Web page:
Many people assume that NFL players, by virtue of being professional athletes, are set for life financially if they play in the league for even a few seasons.

Nothing could be further from the truth.

Relatively few players have long careers, they lose roughly half of their income – if not more – to taxes and agent fees, and many of them have split contracts, which allow teams to pay a player less if he gets injured.

“In 2015, 58 percent of the entire NFL had a split written into their contract, and players lost over $25 million in salary due to split contracts,” former NFL linebacker and current financial guru Nick Greisen said on CBS Sports Radio’s The DA Show. “Any guy that’s drafted after the second round will have a split in their contract. If a guy only plays three years, as a rookie, you have the potential to lose $117,000. That equates to 25 percent of your salary. If you only play three years, that’s a big chunk of change.”


The average NFL player probably doesn’t even know this.

“A lot of players don’t even know what exists in their contract,” Greisen said. “The agent hasn’t notified them. They haven’t looked into this. (They say), ‘I just want to focus on the playbook. I want to focus on this team.’ And they aren’t looking at the ways they can actually protect themselves against loss of earnings due to injury.”

Greisen, 37, was a star linebacker at Wisconsin. He was a fifth-round draft pick in 2002 and spent eight years in the NFL, playing for the Giants, Jaguars, Ravens and Broncos.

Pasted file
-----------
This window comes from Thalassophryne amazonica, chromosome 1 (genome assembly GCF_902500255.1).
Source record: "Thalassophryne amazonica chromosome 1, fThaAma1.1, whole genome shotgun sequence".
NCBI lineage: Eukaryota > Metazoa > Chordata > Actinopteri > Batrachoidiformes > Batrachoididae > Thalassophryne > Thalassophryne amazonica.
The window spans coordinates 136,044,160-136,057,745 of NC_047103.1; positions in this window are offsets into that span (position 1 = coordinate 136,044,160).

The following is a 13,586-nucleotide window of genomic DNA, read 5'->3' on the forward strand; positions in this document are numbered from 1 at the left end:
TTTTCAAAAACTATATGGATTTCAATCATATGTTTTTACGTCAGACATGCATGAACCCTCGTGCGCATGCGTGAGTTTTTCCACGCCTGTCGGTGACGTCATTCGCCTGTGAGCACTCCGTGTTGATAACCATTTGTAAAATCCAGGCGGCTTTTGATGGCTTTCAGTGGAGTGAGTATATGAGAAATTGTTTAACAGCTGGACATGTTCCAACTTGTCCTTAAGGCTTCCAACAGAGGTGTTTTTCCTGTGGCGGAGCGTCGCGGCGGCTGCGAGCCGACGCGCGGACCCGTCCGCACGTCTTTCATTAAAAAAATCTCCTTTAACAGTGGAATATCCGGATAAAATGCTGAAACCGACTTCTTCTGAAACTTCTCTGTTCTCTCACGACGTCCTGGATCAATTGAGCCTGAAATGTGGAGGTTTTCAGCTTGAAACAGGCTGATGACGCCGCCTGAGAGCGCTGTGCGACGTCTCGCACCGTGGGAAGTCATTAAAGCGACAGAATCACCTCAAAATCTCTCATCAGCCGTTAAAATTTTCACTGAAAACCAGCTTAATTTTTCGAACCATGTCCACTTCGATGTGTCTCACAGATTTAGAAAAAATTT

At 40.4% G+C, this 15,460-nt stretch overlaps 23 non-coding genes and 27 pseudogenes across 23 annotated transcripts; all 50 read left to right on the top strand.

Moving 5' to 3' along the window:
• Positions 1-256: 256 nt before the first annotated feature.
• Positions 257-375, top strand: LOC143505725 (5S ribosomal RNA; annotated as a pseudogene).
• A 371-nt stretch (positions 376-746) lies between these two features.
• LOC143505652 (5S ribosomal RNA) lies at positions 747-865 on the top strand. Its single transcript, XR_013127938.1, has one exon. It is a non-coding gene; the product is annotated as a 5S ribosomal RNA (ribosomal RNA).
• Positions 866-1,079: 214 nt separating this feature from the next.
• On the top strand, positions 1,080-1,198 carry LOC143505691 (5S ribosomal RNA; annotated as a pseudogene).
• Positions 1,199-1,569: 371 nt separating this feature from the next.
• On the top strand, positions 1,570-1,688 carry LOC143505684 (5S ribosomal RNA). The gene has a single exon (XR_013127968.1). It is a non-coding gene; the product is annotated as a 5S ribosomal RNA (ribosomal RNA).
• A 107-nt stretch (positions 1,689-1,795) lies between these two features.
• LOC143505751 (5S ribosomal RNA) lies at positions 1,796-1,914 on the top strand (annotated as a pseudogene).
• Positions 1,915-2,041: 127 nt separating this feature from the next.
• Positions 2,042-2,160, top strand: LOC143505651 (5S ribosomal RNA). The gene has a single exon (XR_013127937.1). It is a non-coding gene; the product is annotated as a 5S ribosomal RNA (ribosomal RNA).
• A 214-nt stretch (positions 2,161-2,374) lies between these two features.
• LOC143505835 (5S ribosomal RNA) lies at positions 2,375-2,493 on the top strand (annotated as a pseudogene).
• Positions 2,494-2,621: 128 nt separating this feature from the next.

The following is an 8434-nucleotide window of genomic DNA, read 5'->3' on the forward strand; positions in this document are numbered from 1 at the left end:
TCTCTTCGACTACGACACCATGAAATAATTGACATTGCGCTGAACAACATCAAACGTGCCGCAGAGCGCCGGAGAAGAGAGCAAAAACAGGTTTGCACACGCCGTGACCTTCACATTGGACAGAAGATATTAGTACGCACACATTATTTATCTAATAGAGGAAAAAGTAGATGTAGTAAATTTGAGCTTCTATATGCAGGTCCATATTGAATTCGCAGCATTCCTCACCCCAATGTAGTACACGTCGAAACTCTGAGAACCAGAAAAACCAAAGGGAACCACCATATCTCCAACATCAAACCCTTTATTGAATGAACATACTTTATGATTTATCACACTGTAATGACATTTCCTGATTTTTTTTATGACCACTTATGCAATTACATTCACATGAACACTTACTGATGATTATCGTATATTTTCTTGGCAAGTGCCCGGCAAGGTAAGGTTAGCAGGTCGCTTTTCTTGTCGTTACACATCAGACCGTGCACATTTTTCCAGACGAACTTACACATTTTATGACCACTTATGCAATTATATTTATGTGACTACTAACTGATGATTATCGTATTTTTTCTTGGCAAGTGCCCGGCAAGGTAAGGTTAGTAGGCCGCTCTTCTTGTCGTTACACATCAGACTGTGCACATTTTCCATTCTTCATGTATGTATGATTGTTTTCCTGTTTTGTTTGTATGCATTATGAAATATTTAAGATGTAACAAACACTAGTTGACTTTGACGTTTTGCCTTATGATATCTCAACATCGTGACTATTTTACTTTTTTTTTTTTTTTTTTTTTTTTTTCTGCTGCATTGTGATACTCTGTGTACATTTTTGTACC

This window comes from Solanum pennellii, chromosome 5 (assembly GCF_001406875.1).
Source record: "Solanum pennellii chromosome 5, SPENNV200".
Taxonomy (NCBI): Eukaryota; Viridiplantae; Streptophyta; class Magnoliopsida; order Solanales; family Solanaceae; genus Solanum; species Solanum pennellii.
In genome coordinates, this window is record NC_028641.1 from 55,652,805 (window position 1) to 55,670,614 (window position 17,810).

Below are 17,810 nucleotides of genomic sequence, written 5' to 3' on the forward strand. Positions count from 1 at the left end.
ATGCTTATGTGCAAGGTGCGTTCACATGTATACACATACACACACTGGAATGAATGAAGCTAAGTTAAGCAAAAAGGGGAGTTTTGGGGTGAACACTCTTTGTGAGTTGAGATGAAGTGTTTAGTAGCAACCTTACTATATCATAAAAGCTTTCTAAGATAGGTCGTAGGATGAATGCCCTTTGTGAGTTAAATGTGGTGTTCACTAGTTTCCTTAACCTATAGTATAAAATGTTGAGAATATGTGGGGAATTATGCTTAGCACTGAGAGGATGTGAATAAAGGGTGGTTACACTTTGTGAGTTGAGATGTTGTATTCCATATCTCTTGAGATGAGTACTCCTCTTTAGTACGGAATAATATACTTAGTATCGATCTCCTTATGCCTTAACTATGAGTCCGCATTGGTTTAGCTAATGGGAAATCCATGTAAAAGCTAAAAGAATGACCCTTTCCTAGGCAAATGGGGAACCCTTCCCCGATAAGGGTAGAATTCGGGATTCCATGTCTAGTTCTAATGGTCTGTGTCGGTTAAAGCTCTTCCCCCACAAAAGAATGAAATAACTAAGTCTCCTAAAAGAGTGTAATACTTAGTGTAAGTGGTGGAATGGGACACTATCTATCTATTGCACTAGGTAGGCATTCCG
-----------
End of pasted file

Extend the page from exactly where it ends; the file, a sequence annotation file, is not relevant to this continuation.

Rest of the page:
“When I got drafted, I think I got a $113,000 signing bonus, and I thought I was the richest guy in the world,” Greisen said. “After taxes, it was like $70,000. (I thought), ‘Oh, this is amazing. I can buy a car and I can do this.’ But you don’t understand financing, you don’t understand debt and you don’t have those relationships built. You don’t have the trust built with financial advisors. I had just known my agents for the past maybe four months from the time I had signed on with them to the time I had gotten drafted, so you’re kind of taking on a lot of their knowledge and trust.”

Greisen learned some financial do’s and don’ts from his older brother, Chris, who also played in the NFL. Chris, a quarterback, was a seventh-round draft pick in 1999 and spent time with the Cardinals, Redskins and Cowboys.

“I had that initial help, but a lot of guys, I don’t think they have that,” Greisen said. “I don’t think they understand where and how they should manage their money, and that is something that I think is being missed at the college level.”

NFL players, Greisen said, are used to having everything handed to them. The vast majority were given Division I scholarships and didn’t have to pay tuition. As a result, many enter the league at 21 or 22 without a basic understanding of money – what it takes to earn it, what it takes to keep it, what it takes to manage it. Few 22-year-olds are financial wizards, but the stakes are much higher for NFL players.

“When an NFL player makes a mistake,” Greisen said, “it’s typically much larger money than it is if you weren’t playing.”


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